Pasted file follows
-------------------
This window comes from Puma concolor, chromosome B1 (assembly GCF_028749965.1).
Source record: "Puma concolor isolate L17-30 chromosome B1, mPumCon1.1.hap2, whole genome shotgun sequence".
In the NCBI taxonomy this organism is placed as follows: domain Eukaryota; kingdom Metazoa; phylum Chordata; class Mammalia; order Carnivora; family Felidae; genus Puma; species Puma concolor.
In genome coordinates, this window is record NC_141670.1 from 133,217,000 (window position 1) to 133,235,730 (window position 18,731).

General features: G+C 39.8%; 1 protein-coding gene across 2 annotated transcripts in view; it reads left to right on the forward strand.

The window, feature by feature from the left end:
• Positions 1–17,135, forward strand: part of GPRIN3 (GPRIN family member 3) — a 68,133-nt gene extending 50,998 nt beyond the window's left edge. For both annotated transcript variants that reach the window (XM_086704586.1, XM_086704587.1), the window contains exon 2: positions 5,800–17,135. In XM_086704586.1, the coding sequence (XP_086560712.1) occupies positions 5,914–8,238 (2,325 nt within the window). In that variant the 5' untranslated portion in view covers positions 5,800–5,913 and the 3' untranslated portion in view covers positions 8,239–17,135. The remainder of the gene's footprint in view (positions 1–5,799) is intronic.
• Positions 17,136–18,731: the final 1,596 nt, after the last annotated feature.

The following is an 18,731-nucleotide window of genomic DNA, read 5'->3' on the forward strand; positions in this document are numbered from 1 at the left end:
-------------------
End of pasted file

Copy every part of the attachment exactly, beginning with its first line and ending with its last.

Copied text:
This window comes from Puma concolor, chromosome B1 (assembly GCF_028749965.1).
Source record: "Puma concolor isolate L17-30 chromosome B1, mPumCon1.1.hap2, whole genome shotgun sequence".
In the NCBI taxonomy this organism is placed as follows: domain Eukaryota; kingdom Metazoa; phylum Chordata; class Mammalia; order Carnivora; family Felidae; genus Puma; species Puma concolor.
In genome coordinates, this window is record NC_141670.1 from 133,217,000 (window position 1) to 133,235,730 (window position 18,731).

General features: G+C 39.8%; 1 protein-coding gene across 2 annotated transcripts in view; it reads left to right on the forward strand.

The window, feature by feature from the left end:
• Positions 1–17,135, forward strand: part of GPRIN3 (GPRIN family member 3) — a 68,133-nt gene extending 50,998 nt beyond the window's left edge. For both annotated transcript variants that reach the window (XM_086704586.1, XM_086704587.1), the window contains exon 2: positions 5,800–17,135. In XM_086704586.1, the coding sequence (XP_086560712.1) occupies positions 5,914–8,238 (2,325 nt within the window). In that variant the 5' untranslated portion in view covers positions 5,800–5,913 and the 3' untranslated portion in view covers positions 8,239–17,135. The remainder of the gene's footprint in view (positions 1–5,799) is intronic.
• Positions 17,136–18,731: the final 1,596 nt, after the last annotated feature.

The following is an 18,731-nucleotide window of genomic DNA, read 5'->3' on the forward strand; positions in this document are numbered from 1 at the left end: